Staff Blog Posts

This is About You

I have come to notice how invisible trans women are in our on-campus LGBT+ community. These spaces are assumed to be for trans women. Members claim to be proponents of trans women issues, and I’d like to believe them. However, I do not see tangible evidence of this.

by dB

     For the past four years I have lived on campus here at the University of Puget Sound. It was here where I figured out my path for the future, and it was here where I discovered more about who I am as a person. It was here that I was put into perhaps the best nest for what was once an egg. Coming to understand that I am a trans woman occurred slowly but surely over these past four years.

   In coming to know myself I also came to better know the world and community around me. I said that this campus was a good nest for my personal discovery, and I can still say that’s true. What comes with a liberal arts campus is usually a liberal understanding of people who deviate from the supposed norm. It is here that I felt safe coming to understand my trans identity, as the world outside this campus seems much less kind.

   That being said, there are of course problems with this campus. This feels obvious, as a university still exists within the context of the greater world. But what I would like to discuss is a community within the campus—a community I feel I should align with most, our on-campus LGBT+ community. And I would like to discuss some glaring problems within it. 

    From my experience as a recently-out trans woman, I have come to notice how invisible trans women are in our on-campus LGBT+ community. These spaces are assumed to be for trans women. Members claim to be proponents of trans women issues, and I’d like to believe them. However, I do not see tangible evidence of this. Rather, I see real examples of a willful act of exclusion. And there is no commitment, time, or effort put into including trans women or making spaces for them. 

    On campus stands a monument to this exclusion. There was a senior art exhibit in Spring of 2016, showing the Art Studio majors’ work. One of the works is, as of now (Fall 2016), is being displayed in our campus library. I’m referring to the work of an artist whose goal was to commit the image of the trans community here on campus to canvas. I am familiar with those who are pictured. They are presented along with their preferred pronouns, none of whom prefer she/her. Indeed, of all those pictured,  represented are trans men, trans-masc, DFAB non-binary, and DMAB non-binary (the DMAB non-binary being one of six pictured). Included in the work are canvases sans portraits. These were, according to the artist, dedicated to those who could not have their image taken to canvas, those who are no longer among us, or as an invitation for those identities who are—albeit consciously noted—missing from the work.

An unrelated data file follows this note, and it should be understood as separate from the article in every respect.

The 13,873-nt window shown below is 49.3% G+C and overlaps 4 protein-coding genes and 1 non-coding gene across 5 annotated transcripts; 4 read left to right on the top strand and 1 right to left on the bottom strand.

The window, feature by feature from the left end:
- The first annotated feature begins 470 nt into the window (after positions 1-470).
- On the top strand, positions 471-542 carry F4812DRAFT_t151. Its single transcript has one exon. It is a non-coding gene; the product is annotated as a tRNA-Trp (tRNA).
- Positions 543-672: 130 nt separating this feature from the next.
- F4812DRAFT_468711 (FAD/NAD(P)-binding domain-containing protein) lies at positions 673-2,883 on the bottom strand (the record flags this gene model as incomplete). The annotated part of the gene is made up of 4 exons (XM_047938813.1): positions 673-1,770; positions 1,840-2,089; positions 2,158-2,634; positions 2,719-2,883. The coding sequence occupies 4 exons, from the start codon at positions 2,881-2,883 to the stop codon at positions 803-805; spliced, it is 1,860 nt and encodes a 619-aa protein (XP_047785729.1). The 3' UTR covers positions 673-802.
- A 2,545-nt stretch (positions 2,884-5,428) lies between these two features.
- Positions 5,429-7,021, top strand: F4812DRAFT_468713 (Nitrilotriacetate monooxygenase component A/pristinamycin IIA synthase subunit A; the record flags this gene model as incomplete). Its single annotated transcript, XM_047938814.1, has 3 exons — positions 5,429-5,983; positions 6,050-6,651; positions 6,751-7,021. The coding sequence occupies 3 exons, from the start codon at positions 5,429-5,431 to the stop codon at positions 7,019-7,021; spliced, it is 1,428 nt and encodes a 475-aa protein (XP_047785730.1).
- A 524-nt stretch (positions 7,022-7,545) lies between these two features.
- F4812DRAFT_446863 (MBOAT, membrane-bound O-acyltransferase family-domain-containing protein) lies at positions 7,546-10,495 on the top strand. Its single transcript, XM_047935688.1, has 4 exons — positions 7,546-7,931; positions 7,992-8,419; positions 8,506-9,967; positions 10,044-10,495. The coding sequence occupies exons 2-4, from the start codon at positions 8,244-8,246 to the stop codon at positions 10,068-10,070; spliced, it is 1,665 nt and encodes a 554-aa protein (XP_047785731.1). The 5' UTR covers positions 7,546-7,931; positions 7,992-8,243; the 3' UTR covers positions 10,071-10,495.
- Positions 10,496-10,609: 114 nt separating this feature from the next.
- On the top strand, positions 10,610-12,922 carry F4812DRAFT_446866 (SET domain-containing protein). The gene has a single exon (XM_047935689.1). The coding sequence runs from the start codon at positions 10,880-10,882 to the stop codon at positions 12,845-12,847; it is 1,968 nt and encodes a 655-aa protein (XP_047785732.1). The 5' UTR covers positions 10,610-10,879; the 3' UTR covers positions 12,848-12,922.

Herein lies my problem: I am not sure how to quantify our community’s relationship with trans women—at least not positively. It seems to be implicitly spoken that we are invisible on this campus, even by the community that hopes to accept us. In works dedicated to identity, there is a palpable amount of work put in to have ours left out.

    Of course there are arguments to be made that trans women are definitely included in the discussion and are welcome to the safe spaces created for all under the LGBT+ umbrella here. That may be true, but the active effort behind this rhetoric is sorely missing. In classrooms dedicated to identity and its discussion, as soon as a discussion is to be had on trans women, the ability to talk at all disappears. This happened in a classroom on-campus last week. It just so happened that I was the only trans woman present. And I was the only one that contributed any trans related discussion towards the article written by a trans woman about trans experience at length. There were capable people present there with me, people who I at least hope can adequately share in discussion, regardless of their identity. But it didn’t happen. While I do not expect trans women’s experiences to be dissected by non-trans women, I at least expect a discussion involving trans women at all. Not only this, but I would appreciate the conversation to not be actively steered away from discussing trans women. 

    So I guess I’d like to make a demand from our community. I would like for us to seriously consider how we view this all too often excluded identity. I would appreciate, greatly, a concerted effort to bring our voices and ideas to the forefront at times, and to have them be discussed intently by all of us, even those who are not trans. An effort would be appreciated.

As always, that bitch,

By Wetlands Magazine

Wetlands Magazine is the University of Puget Sound campus publication dedicated to the critical interrogation of gender, sexuality, ability, age, class, race, embodiment, intersectional identities and social justice as well as the celebration of related art, poetry, literature and performance.

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